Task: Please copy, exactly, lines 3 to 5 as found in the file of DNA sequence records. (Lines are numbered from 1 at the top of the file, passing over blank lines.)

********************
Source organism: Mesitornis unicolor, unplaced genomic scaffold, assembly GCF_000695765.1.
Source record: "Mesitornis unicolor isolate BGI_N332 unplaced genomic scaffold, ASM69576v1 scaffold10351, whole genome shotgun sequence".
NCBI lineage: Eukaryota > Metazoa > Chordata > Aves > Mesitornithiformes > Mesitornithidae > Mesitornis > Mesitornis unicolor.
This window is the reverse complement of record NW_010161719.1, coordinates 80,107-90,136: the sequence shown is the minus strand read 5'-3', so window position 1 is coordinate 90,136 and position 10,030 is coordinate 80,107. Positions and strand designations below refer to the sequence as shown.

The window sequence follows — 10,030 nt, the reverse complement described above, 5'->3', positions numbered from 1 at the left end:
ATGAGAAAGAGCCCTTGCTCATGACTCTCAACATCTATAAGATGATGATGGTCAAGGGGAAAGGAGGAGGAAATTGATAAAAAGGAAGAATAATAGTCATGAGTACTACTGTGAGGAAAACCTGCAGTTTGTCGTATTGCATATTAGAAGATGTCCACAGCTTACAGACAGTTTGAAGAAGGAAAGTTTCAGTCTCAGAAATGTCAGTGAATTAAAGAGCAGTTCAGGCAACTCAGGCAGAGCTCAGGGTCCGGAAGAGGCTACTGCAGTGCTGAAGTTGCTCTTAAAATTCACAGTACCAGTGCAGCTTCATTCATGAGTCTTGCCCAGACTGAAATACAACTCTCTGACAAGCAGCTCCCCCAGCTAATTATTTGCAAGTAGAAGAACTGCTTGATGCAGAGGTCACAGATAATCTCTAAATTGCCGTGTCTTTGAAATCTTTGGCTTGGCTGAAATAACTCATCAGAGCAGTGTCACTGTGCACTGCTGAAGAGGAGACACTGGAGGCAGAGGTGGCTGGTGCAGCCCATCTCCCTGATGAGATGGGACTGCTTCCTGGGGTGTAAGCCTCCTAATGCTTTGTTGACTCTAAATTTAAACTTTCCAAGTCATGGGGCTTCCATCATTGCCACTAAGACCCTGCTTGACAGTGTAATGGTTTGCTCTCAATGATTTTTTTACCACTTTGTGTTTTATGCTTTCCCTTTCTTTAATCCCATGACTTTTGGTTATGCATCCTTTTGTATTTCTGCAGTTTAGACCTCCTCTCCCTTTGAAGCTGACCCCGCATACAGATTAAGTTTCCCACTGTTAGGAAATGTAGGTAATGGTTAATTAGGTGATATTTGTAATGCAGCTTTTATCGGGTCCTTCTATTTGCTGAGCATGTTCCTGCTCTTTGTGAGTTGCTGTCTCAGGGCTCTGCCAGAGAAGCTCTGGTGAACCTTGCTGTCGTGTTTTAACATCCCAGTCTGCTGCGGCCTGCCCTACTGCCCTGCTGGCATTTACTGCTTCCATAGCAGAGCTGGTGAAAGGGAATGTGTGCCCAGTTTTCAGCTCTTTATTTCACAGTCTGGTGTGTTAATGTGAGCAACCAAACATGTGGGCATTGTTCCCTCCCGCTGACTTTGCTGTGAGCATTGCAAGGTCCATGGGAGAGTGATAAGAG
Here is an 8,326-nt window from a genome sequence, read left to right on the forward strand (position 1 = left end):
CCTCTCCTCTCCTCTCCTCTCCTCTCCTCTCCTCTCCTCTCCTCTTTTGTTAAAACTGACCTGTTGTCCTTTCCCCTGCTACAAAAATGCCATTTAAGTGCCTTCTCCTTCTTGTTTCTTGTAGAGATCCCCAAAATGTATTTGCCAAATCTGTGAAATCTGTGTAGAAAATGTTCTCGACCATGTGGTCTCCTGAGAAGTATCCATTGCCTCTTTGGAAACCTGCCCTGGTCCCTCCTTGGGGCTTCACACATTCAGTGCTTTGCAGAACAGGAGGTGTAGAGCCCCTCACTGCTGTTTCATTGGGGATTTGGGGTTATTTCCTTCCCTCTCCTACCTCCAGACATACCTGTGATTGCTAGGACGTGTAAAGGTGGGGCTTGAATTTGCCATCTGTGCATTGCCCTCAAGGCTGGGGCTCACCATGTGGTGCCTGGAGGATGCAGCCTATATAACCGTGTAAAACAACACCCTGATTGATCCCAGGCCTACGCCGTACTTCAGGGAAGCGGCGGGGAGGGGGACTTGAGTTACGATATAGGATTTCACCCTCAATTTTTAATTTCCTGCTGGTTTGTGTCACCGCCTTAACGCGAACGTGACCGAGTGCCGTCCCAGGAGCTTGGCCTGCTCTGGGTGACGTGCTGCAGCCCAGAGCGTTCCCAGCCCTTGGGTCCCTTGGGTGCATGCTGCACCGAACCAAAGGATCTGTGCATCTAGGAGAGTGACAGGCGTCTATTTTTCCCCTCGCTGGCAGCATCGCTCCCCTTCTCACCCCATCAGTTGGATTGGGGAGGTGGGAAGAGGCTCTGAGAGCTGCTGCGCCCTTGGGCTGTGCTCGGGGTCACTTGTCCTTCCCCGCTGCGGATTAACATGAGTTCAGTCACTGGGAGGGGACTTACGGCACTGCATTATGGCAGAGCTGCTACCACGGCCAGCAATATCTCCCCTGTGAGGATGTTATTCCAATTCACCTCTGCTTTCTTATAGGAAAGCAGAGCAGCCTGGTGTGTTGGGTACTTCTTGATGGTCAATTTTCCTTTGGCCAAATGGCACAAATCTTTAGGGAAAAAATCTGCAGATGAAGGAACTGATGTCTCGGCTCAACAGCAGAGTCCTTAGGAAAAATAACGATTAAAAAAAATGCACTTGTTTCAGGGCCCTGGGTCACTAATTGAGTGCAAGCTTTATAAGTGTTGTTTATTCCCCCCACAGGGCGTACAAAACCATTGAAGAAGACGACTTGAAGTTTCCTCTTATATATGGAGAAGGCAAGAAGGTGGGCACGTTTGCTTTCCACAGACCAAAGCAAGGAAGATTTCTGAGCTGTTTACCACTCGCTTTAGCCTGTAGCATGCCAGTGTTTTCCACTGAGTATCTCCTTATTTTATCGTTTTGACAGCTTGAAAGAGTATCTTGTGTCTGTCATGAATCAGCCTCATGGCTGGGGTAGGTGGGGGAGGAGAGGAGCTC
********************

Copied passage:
NCBI lineage: Eukaryota > Metazoa > Chordata > Aves > Mesitornithiformes > Mesitornithidae > Mesitornis > Mesitornis unicolor.
This window is the reverse complement of record NW_010161719.1, coordinates 80,107-90,136: the sequence shown is the minus strand read 5'-3', so window position 1 is coordinate 90,136 and position 10,030 is coordinate 80,107. Positions and strand designations below refer to the sequence as shown.

The window sequence follows — 10,030 nt, the reverse complement described above, 5'->3', positions numbered from 1 at the left end: